Panel debate over emissions doesn’t follow partisan lines

Source: Tiffany Stecker, E&E reporter • Posted: Wednesday, November 4, 2015

It was an unusual scenario, to say the least.

Republican lawmakers yesterday needled witnesses on the nuances and intricacies of carbon accounting for biofuels — models created to showcase how well the fuels performed as a tool for averting climate change.

A recurring theme in the debate over the federal renewable fuel standard has been the ability of these fuels — particularly corn ethanol — to reduce carbon dioxide emissions when replacing fossil fuels in the country’s fuel supply. According to the most commonly used model from the Argonne National Laboratory, all biofuels — even the “first generation” corn ethanol — cut emissions over their life cycle by at least 20 percent.

John DeCicco, one of the witnesses at a House Science, Space and Technology joint subcommittee meeting yesterday to examine the progress of the RFS since it was enacted a decade ago, is one of the most vocal scientists who challenge the assumption that biofuels are carbon neutral — that is, that plants grown for biofuels remove carbon from the atmosphere through photosynthesis.

“When I read your bio, I was a little interested in why Republicans were bringing you to testify,” Rep. Jim Bridenstine (R-Okla.), chairman of the panel’s Subcommittee on the Environment, told DeCicco, a mechanical engineer with the University of Michigan’s Energy Institute whose models suggest that corn ethanol emits more greenhouse gas emissions over a life cycle than gasoline.

Indeed, DeCicco, whose curriculum vitae lists the Environmental Defense Fund and the National Audubon Society as previous employers, may seem like an odd witness to drive home a Republican message.

But his attendance at the Republican-led subcommittee hearing reflects the strange bedfellows that have formed around the RFS, where oil trade organizations promote environmental causes like climate change mitigation in order to discredit the RFS, which aims to ramp up biofuel production by 36 billion gallons by 2022.

DeCicco said his use of crop data in his model paint a difference picture of the climate benefits of biofuels, because he does not assume that all biofuel tailpipe emissions are reabsorbed by plants. This is especially the case when grasslands and forests are plowed to make way for corn fields.

Many scientific publications have backed biofuels’ carbon neutral assumption, said DeCicco. “Unfortunately, those publications got it wrong.”

Brooke Coleman, executive director of the Advanced Biofuels Business Council, criticized DeCicco’s accounting method, saying DeCicco’s models rely on “additionality” — the idea that a grower would have planted biofuel crops regardless of the economic incentives to do so. This leaves out the assumption that consumers would replace biofuel with fossil fuel.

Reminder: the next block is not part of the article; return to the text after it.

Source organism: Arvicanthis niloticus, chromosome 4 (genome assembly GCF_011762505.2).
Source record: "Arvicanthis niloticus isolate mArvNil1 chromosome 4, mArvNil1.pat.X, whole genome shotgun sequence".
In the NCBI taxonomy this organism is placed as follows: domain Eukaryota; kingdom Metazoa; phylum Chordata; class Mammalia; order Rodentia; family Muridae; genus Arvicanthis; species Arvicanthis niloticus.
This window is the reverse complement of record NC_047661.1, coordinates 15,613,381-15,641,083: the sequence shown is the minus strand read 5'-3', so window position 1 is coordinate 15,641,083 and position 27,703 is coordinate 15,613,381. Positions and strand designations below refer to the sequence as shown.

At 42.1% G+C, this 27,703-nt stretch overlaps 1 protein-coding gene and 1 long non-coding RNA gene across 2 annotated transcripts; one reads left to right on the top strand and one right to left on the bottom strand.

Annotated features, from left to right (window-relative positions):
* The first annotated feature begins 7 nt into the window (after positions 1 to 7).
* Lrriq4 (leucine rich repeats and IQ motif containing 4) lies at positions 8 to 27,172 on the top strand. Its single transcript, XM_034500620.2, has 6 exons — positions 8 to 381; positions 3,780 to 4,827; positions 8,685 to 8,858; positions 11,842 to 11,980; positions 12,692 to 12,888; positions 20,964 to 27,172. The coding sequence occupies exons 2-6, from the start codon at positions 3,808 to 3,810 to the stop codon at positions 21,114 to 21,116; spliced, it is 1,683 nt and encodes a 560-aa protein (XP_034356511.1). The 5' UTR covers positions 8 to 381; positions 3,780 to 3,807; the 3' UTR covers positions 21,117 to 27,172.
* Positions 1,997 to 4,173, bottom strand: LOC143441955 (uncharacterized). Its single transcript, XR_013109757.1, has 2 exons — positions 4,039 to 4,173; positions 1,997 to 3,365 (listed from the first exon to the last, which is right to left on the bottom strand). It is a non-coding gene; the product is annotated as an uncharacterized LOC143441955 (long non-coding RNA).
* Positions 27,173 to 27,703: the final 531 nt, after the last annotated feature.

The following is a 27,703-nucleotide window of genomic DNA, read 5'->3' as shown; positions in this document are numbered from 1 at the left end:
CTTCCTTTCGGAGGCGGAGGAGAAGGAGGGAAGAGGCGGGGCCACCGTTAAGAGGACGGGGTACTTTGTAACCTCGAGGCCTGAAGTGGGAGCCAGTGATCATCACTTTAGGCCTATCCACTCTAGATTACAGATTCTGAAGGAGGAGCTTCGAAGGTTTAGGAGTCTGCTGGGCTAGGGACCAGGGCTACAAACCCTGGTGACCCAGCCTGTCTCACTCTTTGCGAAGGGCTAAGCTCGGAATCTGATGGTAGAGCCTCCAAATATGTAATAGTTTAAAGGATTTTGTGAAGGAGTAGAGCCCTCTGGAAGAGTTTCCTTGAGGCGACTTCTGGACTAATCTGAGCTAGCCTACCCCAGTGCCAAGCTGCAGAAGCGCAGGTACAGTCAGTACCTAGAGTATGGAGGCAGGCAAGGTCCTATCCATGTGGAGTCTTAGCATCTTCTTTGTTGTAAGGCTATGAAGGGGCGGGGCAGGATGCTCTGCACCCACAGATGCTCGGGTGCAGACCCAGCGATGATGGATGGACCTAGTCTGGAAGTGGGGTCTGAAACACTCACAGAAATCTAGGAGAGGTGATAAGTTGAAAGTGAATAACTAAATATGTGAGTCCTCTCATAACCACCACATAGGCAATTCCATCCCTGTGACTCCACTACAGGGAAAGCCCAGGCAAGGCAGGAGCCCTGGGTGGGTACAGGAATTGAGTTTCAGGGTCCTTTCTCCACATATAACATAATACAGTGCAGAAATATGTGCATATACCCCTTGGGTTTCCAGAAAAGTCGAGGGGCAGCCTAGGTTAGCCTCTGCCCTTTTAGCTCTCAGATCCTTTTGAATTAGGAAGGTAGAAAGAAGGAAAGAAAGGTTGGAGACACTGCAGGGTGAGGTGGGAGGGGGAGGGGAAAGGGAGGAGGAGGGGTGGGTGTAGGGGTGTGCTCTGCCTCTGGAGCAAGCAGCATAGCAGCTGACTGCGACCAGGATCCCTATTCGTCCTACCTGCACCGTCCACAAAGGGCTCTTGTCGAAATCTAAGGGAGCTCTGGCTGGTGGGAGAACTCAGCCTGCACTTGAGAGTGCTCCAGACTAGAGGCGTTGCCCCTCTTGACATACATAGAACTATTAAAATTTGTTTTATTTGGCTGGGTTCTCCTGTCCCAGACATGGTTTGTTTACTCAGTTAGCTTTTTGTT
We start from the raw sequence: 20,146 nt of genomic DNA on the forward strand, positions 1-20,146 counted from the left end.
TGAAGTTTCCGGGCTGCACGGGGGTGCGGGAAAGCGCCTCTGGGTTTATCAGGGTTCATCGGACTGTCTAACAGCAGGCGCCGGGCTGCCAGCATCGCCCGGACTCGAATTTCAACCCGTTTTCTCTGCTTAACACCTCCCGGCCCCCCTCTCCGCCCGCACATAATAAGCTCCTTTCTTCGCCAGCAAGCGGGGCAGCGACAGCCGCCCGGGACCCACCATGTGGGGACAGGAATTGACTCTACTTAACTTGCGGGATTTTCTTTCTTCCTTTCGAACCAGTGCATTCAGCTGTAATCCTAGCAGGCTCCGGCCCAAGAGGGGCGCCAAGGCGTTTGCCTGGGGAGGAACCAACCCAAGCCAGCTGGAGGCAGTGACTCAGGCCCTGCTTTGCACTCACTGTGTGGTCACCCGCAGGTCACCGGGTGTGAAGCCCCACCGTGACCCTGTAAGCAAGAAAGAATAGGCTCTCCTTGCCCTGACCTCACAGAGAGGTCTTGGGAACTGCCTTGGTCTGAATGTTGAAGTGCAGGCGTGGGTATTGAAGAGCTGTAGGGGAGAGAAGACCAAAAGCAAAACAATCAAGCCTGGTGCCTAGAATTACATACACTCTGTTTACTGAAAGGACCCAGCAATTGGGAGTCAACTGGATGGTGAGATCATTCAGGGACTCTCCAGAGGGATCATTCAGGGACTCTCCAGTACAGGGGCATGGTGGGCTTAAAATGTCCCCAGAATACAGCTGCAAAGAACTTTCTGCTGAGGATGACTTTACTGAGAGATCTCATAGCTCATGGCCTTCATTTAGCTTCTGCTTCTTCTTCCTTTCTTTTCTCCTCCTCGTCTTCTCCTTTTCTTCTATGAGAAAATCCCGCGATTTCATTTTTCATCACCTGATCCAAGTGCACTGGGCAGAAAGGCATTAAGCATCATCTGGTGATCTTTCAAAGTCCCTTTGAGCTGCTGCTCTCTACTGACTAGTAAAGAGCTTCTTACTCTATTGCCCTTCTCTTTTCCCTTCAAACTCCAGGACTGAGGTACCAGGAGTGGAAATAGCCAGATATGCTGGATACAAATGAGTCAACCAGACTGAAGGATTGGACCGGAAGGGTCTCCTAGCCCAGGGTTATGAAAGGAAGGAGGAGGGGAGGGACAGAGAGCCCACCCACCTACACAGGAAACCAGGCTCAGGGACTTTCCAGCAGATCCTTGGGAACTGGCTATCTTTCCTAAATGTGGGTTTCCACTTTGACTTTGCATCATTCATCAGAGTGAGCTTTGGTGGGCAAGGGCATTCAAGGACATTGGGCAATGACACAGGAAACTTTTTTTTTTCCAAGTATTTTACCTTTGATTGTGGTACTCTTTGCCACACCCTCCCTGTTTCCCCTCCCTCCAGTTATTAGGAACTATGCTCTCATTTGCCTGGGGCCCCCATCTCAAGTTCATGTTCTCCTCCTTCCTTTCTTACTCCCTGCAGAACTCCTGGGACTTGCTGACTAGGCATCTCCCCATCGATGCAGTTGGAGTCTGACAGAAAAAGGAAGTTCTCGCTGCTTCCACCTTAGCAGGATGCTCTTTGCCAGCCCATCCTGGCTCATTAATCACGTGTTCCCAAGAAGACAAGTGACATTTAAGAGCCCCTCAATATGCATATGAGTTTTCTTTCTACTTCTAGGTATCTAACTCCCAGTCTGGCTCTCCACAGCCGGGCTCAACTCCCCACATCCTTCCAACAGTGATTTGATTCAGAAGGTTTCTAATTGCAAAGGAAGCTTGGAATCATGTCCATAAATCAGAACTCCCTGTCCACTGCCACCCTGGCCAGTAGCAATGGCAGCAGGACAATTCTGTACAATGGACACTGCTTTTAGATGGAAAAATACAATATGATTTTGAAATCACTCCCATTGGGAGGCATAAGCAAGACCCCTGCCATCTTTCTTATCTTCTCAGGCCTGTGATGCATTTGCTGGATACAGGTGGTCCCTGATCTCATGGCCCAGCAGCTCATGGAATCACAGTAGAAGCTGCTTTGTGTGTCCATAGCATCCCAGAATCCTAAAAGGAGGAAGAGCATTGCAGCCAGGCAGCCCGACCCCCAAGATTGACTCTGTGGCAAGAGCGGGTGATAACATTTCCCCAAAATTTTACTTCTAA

“It suspends reality regarding carbon accounting, and that’s why responsible regulatory agencies don’t do it that way,” Coleman said.

Though Bridenstine and the Oversight Subcommittee Chairman Barry Loudermilk (R-Ga.) were the biggest opponents to the RFS in the hearing, biofuels received support from Democratic Reps. Suzanne Bonamici of Oregon and Don Beyer of Virginia and Republican Rep. Darin LaHood of Illinois, who represents a district in one of the top-producing corn states in the country and is the son of former Transportation Secretary Ray LaHood.

Darin LaHood fiercely defended the mandate as a job creator and a reason for the state’s improved air quality.

“I look at those tangible benefits, and I also look at the jobs created in Illinois … they have benefitted from this law,” he said.

Farm-state lawmakers who support the mandate, particularly Republicans, were a rare presence at the hearing. Rep. Ralph Abraham (R-La.), who also sits on the House Agriculture Committee, questioned witnesses on the benefits of the program. He later told E&E Daily that he felt the amount of ethanol in the fuel supply should not rise above 10 percent, a level that the oil industry and small engine manufacturers say poses less risk to engine function. EPA has approved the sale of a fuel blend up to 15 percent ethanol for most vehicles.

“We’re OK with the 10 percent ethanol,” said Abraham, who said he represents a “huge” row crop district, citing the concerns from engine manufacturers that ethanol can corrode parts. Ethanol backers say that those concerned about 15 percent ethanol should avoid getting gasoline from pumps with the “E-15” sticker.

Rep. John Moolenaar (R-Mich.), another Agriculture Committee member at the hearing, did not question the witnesses and left before the conclusion of the hearing.

EPA is set to finalize the required biofuel production volumes for 2014, 2015 and 2016 on Nov. 30. The proposal, released in May, scales back volumes of conventional ethanol and advanced, low-carbon biofuels from the levels signed into law in 2007.